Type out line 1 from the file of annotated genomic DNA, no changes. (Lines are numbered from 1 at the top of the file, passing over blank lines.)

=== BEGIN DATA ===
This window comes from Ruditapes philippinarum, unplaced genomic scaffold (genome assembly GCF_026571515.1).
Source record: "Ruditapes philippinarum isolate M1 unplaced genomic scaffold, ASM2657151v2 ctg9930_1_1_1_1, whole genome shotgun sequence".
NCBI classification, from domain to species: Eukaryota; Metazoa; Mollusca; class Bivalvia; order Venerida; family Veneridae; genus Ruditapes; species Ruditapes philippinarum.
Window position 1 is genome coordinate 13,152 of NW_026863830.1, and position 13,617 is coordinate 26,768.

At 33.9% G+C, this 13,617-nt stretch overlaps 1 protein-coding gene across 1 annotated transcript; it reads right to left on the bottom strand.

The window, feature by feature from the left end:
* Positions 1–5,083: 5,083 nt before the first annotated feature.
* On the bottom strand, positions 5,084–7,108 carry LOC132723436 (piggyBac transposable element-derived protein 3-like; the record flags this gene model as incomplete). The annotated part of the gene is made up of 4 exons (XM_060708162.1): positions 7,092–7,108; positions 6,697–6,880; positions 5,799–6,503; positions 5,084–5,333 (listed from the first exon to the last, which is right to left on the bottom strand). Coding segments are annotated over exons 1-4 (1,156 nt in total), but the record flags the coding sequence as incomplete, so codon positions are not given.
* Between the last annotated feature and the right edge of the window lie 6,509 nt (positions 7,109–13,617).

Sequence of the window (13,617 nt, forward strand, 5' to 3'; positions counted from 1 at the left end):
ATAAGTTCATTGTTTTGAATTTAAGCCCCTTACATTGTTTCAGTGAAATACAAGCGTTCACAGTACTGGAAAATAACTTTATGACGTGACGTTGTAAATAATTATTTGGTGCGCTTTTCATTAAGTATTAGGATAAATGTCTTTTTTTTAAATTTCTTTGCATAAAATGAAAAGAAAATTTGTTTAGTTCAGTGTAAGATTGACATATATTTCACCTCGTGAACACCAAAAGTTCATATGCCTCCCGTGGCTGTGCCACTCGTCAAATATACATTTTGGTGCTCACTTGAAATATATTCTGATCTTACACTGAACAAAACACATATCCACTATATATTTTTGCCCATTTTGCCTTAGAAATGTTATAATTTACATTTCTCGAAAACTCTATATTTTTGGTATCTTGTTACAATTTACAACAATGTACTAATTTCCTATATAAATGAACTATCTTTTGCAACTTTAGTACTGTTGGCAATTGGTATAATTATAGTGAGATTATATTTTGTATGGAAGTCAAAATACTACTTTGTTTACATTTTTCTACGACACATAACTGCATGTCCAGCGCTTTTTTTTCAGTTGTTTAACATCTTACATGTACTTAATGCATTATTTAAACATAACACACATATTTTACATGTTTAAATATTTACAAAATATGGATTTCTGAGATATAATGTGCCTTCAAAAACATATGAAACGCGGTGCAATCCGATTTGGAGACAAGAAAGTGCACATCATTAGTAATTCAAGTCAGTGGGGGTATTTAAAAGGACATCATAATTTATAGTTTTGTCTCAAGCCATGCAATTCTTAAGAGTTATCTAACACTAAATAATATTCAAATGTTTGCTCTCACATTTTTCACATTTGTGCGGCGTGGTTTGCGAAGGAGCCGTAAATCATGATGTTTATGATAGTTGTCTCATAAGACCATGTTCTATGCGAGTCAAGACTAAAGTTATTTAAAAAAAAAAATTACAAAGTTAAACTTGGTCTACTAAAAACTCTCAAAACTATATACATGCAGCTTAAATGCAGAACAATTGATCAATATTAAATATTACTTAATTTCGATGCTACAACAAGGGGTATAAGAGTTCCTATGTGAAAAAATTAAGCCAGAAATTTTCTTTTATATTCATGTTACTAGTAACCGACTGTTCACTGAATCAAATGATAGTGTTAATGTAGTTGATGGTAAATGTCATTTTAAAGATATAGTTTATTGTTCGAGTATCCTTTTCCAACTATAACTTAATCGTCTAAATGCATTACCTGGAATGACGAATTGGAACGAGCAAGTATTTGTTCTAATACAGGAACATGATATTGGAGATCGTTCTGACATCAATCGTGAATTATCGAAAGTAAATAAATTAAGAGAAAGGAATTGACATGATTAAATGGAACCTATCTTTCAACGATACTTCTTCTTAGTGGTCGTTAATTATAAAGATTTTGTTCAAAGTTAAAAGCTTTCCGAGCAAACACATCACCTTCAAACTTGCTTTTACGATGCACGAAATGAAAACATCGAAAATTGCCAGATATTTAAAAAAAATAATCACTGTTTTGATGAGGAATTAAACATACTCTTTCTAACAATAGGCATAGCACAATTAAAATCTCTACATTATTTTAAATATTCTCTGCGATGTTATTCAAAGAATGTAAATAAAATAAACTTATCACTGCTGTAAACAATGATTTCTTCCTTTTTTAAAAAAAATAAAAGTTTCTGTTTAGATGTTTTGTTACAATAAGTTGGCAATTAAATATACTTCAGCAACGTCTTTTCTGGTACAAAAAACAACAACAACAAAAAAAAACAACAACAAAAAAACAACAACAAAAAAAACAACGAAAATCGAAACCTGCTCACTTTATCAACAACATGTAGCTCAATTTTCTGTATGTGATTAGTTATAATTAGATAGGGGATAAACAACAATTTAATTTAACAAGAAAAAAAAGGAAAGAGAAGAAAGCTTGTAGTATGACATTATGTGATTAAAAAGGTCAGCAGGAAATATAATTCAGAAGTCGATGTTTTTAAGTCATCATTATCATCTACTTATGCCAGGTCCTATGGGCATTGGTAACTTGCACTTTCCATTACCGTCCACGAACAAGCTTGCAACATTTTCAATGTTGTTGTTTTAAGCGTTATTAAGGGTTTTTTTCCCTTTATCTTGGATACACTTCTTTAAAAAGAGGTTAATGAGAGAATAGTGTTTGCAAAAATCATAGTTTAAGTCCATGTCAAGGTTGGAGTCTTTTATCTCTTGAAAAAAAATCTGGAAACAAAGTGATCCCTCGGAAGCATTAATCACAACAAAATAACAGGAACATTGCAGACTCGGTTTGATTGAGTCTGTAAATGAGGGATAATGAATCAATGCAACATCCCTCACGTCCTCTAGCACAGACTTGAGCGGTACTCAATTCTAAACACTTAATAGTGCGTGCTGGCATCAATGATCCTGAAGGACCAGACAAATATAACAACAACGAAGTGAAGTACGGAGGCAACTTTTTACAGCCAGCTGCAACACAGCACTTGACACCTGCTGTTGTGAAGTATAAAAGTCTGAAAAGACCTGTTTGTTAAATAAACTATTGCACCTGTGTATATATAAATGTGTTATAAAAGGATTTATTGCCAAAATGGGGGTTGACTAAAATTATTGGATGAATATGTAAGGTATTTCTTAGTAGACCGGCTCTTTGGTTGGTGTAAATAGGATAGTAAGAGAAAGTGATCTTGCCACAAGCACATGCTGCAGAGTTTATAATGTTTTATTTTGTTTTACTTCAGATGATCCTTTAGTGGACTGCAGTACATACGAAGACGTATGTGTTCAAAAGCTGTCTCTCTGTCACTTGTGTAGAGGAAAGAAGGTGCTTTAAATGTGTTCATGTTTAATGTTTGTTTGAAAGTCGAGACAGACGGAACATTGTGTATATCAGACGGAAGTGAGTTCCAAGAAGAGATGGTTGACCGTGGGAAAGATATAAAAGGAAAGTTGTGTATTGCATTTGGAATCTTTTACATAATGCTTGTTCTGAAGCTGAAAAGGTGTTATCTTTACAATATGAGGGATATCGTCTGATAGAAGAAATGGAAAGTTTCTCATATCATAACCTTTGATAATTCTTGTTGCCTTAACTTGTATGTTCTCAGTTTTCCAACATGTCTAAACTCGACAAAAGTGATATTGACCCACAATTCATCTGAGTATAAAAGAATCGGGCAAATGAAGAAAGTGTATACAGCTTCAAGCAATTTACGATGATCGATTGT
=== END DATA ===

This window comes from Ruditapes philippinarum, unplaced genomic scaffold (genome assembly GCF_026571515.1).